Need a Happiness Boost? Try Coworking

At this year’s Global Coworking Unconference Conference (GCUC) in Berkeley, Ca., Jacob Sayles, co-founder of Office Nomads in Seattle, presented the results of the spring coworking space member survey. A partnership between Office Nomads, GCUC, and Emergent Research, the survey found, among other things, that coworking makes people happier.

This is no surprise to those of us who cowork. Coworking is, at its finest, about so much more than just sharing office space—it’s about creating thriving communities. Coworking breeds professional success and grows networks, but it also helps people grow their skillset, their personal circle, and their happiness. Just how much do coworkers value coworking? Here are some of the key findings from the survey.

  • 84% said they were more engaged and motivated when coworking
  • 80% said they turn to other coworking members for help or guidance
  • 69% reported they learned new skills
  • 68% reported they improved their existing skill set
  • 87% report they meet other members for social reasons
  • 54% saying they socialize with other members after work and/or on weekends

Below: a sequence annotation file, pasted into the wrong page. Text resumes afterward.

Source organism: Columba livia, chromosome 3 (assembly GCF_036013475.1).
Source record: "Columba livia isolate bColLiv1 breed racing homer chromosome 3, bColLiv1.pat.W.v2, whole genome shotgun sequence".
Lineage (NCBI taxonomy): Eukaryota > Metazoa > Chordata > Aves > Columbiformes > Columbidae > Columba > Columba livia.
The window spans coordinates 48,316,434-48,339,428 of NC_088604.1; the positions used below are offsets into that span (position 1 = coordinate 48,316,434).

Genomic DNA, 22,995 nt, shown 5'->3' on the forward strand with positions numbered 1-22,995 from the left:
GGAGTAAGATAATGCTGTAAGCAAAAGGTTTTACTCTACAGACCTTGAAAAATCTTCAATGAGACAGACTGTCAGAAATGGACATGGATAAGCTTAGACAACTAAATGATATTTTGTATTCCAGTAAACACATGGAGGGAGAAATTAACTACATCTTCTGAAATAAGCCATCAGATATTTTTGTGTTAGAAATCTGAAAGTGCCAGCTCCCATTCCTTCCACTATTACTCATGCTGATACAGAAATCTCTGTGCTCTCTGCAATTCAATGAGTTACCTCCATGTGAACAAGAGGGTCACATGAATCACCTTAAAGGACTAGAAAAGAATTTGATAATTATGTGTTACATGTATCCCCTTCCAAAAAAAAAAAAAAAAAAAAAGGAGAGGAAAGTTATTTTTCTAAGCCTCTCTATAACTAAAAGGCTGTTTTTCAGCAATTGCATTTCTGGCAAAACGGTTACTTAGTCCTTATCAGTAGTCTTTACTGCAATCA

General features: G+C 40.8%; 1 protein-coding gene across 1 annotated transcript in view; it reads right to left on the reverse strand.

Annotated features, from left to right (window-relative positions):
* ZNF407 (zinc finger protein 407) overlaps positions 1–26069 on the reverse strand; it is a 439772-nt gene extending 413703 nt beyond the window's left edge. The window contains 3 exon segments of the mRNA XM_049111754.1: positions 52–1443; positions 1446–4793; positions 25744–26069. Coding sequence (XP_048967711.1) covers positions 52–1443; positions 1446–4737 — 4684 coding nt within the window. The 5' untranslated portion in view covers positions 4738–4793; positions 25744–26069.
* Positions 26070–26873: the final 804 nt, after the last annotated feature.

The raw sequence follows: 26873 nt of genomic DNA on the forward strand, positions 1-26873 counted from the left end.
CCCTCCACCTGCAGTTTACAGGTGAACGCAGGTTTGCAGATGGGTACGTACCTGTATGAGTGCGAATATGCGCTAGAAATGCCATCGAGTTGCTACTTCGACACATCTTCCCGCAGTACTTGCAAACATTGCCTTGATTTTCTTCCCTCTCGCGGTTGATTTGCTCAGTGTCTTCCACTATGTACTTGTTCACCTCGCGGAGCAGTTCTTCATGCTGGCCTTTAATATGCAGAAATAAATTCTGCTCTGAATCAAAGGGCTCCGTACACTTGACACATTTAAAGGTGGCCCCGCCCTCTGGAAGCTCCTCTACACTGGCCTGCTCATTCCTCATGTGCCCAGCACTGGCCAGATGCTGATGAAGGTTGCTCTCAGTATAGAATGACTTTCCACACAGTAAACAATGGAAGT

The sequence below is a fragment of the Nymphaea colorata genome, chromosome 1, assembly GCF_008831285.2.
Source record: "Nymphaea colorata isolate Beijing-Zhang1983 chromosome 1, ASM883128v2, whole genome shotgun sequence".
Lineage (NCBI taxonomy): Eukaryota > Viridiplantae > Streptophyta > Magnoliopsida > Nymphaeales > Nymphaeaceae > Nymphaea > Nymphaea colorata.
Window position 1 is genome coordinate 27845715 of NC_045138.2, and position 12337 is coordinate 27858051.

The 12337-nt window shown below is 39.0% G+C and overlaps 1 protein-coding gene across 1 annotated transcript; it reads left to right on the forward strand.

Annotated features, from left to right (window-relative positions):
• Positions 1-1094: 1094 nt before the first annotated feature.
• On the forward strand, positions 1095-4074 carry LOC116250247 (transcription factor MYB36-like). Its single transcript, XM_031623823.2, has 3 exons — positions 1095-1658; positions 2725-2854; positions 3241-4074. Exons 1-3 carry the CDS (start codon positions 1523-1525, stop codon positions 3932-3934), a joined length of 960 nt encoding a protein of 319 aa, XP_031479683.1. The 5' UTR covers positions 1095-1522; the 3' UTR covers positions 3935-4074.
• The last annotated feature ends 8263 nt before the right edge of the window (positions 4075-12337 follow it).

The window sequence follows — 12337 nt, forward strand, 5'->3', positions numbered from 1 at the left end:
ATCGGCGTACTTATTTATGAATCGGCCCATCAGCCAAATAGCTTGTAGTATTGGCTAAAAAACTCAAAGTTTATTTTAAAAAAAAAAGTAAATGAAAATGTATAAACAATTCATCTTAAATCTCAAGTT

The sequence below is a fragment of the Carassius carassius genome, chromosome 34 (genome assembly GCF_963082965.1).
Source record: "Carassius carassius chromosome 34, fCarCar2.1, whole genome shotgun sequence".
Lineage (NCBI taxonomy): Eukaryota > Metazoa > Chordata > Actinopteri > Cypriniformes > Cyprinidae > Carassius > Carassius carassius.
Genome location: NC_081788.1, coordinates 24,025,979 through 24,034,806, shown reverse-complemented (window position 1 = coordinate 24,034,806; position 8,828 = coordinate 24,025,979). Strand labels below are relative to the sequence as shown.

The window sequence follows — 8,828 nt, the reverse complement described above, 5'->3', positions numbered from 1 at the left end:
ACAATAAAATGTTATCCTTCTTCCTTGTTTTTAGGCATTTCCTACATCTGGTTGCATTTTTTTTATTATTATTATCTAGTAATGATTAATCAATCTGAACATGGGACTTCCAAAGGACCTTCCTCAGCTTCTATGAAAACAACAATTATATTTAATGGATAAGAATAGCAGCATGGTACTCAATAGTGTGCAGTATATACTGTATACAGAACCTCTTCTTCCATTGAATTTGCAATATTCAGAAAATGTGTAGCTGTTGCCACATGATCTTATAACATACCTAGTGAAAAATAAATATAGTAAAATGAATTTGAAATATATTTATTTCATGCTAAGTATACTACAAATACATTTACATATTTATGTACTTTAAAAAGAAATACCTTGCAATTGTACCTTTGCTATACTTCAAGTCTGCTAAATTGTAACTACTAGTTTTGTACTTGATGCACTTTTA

• 79% said coworking has expanded their social networks
  • 89% reported they are happier
  • 83% reported they are less lonely
  • 78% reported that coworking helps keep them sane

These are whopping numbers. A work environment that has 89% of people reporting that they are happier for being there is impressive, indeed. The objective for the survey was to better understand the role work-related networking played in coworking spaces, but the overwhelmingly positive personal benefits are impossible to argue.

“[D]espite our research being focused on the work aspects of coworking, the social and learning sides of coworking came out loud and clear,” wrote Steve King, a partner at Emergent Research. “To be honest, this surprised us a bit.”

You can see more survey results at Small Business Labs, and keep an eye on the GCUC website, where the full survey results will be posted in the near future.

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Image: Carlos Almansa (CC-BY-NC). Follow @CatJohnson on Twitter

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